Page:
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56 years ago, you just know that the young Hyacinth Bucket would have craved a new Wolseley Hornet or, better still, a Riley Elf. They may have been based on those new-fangled Morris Mini Minor and Austin Seven with their peculiar sideways mounted engine driving the front wheels, but these latest models were aimed at people of true refinement. Read the full article...
In the 1960s the British Motor Corporation was renowned – or notorious, depending on your point of view – for its “badge-engineering”. This would occasionally result in some very short-lived modes, such as the Morris 1800 Mk. I, which debuted in 1966 and lasted only until the launch of the Mk. II “Landcrab” in 1968.
While watching certain Australian television shows during the 1970s and 1980s, I sometimes noticed a very peculiar looking car in some background shots. Whether the programme was Skippy – which I will admit to enjoying, Prisoner: Cell Block H (which I won’t) or the early BBC screening of Neighbours (ditto), there might be a vehicle resembling a love-child of a Wolseley 1500 and a Ford Anglia 105E.
In the 1950s a Morris Oxford belonged to the same comfortably secure realm as The Billy Cotton Band Show and Mrs Dale’s Diary – which is why the Series V caused alarm and consternation on its launch in March 1959.
On the 27th of April, the Morris Marina celebrated its 50th birthday, and one of many enthusiasts is Danny Hopkins, the editor of Practical Classics Magazine:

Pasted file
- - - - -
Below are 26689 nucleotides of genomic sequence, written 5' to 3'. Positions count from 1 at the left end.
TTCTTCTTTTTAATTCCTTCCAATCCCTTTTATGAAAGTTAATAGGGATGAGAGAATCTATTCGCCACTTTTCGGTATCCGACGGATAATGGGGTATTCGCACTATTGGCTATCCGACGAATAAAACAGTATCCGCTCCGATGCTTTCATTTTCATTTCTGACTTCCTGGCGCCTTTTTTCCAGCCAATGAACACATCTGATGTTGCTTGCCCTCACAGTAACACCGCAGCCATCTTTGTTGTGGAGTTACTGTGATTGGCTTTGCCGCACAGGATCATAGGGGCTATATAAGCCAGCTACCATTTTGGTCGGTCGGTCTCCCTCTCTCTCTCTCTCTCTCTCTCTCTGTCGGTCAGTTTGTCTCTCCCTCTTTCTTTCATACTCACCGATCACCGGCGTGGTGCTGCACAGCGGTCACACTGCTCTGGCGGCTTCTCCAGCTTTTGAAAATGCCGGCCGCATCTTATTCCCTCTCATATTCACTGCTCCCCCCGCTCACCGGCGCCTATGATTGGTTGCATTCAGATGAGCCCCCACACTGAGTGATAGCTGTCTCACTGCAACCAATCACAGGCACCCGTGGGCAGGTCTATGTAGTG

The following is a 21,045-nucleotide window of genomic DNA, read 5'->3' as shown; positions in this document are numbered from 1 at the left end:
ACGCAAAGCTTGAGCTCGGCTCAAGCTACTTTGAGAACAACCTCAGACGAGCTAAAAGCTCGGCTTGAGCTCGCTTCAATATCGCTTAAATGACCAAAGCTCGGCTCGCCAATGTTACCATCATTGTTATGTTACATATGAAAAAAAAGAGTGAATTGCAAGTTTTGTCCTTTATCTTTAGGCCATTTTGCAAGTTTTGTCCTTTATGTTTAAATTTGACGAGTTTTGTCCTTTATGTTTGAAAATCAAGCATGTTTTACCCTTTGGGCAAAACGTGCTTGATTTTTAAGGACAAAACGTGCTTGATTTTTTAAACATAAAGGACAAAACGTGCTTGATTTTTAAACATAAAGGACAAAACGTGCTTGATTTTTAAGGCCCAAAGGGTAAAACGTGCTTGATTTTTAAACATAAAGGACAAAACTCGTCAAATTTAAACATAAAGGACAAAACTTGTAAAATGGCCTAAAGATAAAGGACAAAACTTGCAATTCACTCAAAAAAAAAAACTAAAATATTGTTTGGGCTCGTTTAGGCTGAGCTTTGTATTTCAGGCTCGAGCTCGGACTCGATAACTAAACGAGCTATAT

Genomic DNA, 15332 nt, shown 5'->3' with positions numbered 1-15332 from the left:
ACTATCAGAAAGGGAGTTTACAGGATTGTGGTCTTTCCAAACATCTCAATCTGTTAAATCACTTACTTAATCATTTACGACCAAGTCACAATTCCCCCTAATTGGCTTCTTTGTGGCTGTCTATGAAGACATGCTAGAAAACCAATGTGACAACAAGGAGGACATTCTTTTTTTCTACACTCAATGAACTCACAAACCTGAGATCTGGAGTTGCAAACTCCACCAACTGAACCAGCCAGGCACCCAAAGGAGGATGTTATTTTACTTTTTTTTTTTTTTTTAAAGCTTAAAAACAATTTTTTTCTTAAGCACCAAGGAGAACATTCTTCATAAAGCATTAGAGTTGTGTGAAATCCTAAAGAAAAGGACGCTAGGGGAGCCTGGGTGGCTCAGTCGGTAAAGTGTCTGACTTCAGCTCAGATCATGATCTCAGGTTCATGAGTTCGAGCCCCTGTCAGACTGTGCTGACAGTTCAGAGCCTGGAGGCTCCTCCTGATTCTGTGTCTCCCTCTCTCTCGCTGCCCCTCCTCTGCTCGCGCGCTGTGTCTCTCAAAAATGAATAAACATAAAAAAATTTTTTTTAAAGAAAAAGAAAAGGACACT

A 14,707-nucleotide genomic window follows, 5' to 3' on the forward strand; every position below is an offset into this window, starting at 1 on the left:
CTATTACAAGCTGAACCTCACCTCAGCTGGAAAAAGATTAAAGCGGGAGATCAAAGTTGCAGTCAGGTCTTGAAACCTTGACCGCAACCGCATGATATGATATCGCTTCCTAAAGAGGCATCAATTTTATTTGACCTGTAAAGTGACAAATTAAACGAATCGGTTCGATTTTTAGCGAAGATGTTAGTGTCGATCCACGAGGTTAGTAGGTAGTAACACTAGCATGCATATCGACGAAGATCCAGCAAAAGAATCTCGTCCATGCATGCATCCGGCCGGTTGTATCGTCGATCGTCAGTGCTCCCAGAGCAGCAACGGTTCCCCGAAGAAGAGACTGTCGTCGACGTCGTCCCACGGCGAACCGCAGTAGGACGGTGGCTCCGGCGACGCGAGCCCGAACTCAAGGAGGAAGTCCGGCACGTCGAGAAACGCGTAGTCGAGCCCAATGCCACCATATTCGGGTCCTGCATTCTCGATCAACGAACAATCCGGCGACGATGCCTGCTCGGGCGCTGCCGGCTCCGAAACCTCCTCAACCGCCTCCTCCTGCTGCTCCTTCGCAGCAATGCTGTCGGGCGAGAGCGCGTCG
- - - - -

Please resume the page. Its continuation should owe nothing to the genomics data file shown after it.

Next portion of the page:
The Morris Marina Owners Club are continuing their celebrations of the 50th anniversary of the launch of the Morris Marina in 1971 and the belated 40th anniversary of the launch of the Morris Ital in 1980.
Over the decades, the UK’s police forces have patrolled our roads in a huge variety of vehicles. From the humble Morris Minor to the luxury barge that is today’s fourth-generation Range Rover, and from the pootling Austin Allegro to the lightning-quick Rover SD1 3500, vehicles of all sizes, speeds and spec levels have been used by our various regional law and order forces.
After recently succumbing to the lure of the ‘Landcrab’, Cameron Burns bought himself an 1800 Mk 3. His Morris was fitted with several decadent extras: reclining front seats, hazard warning lights, an alternator and a heated rear screen.
1) There were circa 2.5 million cars on the road in 1952. 2) Only one in twenty Britons had access to a car. 3) Some British car marques of 1952 that are no longer with us: Armstrong Siddeley, Austin, Hillman, Humber, Jowett, Morris, Singer, Standard, Sunbeam-Talbot, Triumph, Riley and Wolseley.
Whether your classic has been in the family for years or is a new addition, being the victim of vehicle theft can be devastating. As classic car values soar, this is becoming common. Whilst we may not be able to stop every vehicle being stolen, there are a number of ways we can help reduce the chance and here at Lancaster, we’ve created a list of helpful hints and tips that may help.